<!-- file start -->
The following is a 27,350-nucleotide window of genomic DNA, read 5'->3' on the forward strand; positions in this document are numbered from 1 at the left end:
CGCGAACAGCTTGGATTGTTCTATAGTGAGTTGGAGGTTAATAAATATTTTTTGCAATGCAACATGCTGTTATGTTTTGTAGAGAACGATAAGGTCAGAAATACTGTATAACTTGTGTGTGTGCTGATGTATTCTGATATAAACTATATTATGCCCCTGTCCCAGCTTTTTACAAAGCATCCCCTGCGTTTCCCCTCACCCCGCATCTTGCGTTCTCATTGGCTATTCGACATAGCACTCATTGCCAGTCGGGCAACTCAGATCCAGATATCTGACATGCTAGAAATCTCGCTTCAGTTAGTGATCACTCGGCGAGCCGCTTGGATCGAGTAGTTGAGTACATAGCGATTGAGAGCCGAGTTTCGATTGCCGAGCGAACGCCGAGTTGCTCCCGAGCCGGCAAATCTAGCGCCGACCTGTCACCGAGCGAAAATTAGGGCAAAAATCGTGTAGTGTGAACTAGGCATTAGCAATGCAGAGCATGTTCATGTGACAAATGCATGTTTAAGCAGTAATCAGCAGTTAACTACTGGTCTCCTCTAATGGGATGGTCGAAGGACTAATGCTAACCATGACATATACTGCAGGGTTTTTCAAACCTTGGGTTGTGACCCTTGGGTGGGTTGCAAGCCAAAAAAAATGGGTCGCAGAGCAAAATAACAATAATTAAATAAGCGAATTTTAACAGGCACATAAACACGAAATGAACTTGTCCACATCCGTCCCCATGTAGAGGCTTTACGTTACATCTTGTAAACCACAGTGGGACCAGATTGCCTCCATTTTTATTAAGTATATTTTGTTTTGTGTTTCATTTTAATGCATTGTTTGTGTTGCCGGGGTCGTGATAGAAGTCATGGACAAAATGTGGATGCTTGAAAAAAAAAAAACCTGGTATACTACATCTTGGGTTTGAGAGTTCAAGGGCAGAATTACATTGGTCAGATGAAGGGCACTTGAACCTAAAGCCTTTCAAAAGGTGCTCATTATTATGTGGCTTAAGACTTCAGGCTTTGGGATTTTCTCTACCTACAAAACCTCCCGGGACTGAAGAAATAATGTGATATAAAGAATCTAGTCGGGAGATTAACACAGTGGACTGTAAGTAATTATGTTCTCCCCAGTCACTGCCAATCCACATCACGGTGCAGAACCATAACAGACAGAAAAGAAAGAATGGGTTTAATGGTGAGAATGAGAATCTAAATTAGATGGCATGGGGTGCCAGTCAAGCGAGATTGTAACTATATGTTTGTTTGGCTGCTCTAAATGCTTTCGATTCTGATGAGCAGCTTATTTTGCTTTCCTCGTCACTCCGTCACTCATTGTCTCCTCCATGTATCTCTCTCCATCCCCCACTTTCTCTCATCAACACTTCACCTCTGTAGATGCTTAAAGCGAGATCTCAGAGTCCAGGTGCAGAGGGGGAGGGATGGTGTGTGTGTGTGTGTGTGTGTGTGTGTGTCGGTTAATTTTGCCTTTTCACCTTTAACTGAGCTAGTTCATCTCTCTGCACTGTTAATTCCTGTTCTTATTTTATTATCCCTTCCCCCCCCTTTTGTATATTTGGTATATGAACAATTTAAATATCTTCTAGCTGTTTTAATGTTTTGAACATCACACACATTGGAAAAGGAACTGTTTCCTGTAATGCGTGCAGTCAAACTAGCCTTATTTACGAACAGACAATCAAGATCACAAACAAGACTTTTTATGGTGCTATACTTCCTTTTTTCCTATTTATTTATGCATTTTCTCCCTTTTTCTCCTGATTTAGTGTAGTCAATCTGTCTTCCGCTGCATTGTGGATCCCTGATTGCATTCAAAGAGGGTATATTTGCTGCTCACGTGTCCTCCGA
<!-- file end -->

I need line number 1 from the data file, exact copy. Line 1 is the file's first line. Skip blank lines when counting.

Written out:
The following is a 27,350-nucleotide window of genomic DNA, read 5'->3' on the forward strand; positions in this document are numbered from 1 at the left end: